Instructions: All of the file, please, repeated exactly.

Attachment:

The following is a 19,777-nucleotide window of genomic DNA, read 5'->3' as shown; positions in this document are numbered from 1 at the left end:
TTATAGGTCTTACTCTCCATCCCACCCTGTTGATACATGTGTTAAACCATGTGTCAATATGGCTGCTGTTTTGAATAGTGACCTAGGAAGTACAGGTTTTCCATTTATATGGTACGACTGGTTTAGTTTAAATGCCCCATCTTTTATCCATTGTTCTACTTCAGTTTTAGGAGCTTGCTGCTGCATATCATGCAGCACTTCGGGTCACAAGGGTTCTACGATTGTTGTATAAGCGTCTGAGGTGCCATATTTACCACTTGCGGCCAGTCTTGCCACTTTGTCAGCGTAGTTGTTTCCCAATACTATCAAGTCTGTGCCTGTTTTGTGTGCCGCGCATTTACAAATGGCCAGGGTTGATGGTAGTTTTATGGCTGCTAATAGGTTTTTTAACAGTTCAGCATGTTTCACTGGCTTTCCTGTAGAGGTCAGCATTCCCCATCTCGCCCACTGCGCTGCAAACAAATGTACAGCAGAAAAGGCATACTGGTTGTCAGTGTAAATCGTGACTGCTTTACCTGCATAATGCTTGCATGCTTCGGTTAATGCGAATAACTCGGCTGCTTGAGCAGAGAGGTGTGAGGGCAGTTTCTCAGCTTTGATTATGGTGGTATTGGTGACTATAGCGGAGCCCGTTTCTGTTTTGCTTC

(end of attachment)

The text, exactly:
The following is a 19,777-nucleotide window of genomic DNA, read 5'->3' as shown; positions in this document are numbered from 1 at the left end:
TTATAGGTCTTACTCTCCATCCCACCCTGTTGATACATGTGTTAAACCATGTGTCAATATGGCTGCTGTTTTGAATAGTGACCTAGGAAGTACAGGTTTTCCATTTATATGGTACGACTGGTTTAGTTTAAATGCCCCATCTTTTATCCATTGTTCTACTTCAGTTTTAGGAGCTTGCTGCTGCATATCATGCAGCACTTCGGGTCACAAGGGTTCTACGATTGTTGTATAAGCGTCTGAGGTGCCATATTTACCACTTGCGGCCAGTCTTGCCACTTTGTCAGCGTAGTTGTTTCCCAATACTATCAAGTCTGTGCCTGTTTTGTGTGCCGCGCATTTACAAATGGCCAGGGTTGATGGTAGTTTTATGGCTGCTAATAGGTTTTTTAACAGTTCAGCATGTTTCACTGGCTTTCCTGTAGAGGTCAGCATTCCCCATCTCGCCCACTGCGCTGCAAACAAATGTACAGCAGAAAAGGCATACTGGTTGTCAGTGTAAATCGTGACTGCTTTACCTGCATAATGCTTGCATGCTTCGGTTAATGCGAATAACTCGGCTGCTTGAGCAGAGAGGTGTGAGGGCAGTTTCTCAGCTTTGATTATGGTGGTATTGGTGACTATAGCGGAGCCCGTTTCTGTTTTGCTTC